LOS ANGELES, Sept. 23 (UPI) -- A federal judge sentenced six members of the Los Angeles County Sheriff's Department to prison time Tuesday for their roles in allegedly obstructing an FBI probe into civil rights violations in the city's jail system.
Sheriff's Deputies found Brown's cellphone and discovered the number for the FBI Civil Rights Division in the call history.
Prosecutors alleged that several members of the LA County Sheriff's department conspired to obstruct the FBI's probe into abuses occurring in the jails by hiding Brown, moving him from cell to cell, jail to jail, under assumed names, and falsifying records to reflect that he'd already been released.
Additionally, prosecutors alleged that a group of Sheriff's officers attempted to intimidate an FBI agent involved in the investigation, the one who had helped get Brown the phone, by showing up at her place of residence and threatening to arrest her for introducing contraband into the jail.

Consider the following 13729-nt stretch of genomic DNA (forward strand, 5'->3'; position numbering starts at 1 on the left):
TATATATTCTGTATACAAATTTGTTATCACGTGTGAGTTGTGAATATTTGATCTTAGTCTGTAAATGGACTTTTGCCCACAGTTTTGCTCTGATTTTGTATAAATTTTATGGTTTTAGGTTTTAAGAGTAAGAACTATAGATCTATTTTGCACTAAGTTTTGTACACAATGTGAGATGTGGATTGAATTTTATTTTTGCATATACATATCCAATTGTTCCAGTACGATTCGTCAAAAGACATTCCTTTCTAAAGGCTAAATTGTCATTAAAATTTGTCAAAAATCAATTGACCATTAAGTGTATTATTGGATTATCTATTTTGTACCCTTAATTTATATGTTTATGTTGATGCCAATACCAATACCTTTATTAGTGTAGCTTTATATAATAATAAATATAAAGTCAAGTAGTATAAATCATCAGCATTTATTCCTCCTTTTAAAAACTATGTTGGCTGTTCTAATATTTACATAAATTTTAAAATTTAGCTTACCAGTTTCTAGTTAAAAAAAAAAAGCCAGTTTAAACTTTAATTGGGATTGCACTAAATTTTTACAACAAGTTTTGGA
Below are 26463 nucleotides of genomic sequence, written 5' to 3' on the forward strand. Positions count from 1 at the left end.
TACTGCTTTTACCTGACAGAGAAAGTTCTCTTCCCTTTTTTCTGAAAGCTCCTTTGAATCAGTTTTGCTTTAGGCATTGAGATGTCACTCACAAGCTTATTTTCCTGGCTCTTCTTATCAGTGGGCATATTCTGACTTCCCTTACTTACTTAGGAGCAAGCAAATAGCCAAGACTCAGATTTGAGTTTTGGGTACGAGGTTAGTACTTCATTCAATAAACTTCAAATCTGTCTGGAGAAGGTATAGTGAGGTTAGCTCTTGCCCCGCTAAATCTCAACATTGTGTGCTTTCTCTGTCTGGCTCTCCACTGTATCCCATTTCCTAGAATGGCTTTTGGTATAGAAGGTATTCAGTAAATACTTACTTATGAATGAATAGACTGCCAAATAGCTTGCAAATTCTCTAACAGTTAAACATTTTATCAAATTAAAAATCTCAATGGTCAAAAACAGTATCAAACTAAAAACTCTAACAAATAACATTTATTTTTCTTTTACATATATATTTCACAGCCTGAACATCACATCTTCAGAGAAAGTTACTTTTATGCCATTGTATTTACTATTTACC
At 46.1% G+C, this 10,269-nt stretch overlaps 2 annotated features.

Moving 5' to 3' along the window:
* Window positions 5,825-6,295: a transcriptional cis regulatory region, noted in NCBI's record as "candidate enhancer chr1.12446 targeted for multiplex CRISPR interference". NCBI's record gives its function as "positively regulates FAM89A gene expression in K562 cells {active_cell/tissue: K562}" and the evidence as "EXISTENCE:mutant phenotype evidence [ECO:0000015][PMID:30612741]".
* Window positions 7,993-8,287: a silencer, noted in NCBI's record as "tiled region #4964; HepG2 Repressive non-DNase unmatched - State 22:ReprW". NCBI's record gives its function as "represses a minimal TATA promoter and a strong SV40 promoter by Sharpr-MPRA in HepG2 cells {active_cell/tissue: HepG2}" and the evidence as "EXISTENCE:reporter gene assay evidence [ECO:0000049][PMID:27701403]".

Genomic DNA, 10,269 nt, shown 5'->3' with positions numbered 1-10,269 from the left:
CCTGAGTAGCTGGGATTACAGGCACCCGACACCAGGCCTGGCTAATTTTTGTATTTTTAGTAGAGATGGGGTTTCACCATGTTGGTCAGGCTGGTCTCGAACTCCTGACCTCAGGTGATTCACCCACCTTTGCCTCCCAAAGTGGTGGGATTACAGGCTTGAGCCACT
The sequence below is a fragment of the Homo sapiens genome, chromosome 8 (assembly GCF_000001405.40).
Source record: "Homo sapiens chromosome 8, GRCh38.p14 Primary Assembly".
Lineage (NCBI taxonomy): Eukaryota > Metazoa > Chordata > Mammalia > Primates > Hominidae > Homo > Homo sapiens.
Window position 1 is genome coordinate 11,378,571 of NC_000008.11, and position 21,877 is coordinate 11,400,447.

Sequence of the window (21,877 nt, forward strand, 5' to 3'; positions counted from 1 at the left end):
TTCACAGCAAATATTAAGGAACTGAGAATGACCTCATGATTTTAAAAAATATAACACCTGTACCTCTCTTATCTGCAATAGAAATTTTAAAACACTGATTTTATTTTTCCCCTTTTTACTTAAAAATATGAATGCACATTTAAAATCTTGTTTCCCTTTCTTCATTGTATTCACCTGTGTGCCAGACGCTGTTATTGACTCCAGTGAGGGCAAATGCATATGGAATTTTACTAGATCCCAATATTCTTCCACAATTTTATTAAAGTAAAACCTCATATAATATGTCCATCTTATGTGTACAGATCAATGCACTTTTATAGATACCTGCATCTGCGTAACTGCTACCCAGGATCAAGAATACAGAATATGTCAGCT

According to the Los Angeles Daily News, Assistant U.S. Attorney Maggie Carter told the jury the six defendants attempted to "silence the witness."
"Even if this was standard operating procedure, this was a federal investigation and they had the intent to commit obstruction of justice," she said.
"You broke the vow you made to protect the public and serve the community," U.S. District Court Judge Percy Anderson said, according to the Los Angeles Times.
Of the attempts to "shield the dirty deputies," Anderson said: "Perhaps it is a symptom of the corrupt culture within the Sheriff's Department."
"Blind obedience to a corrupt culture has serious consequences," Anderson added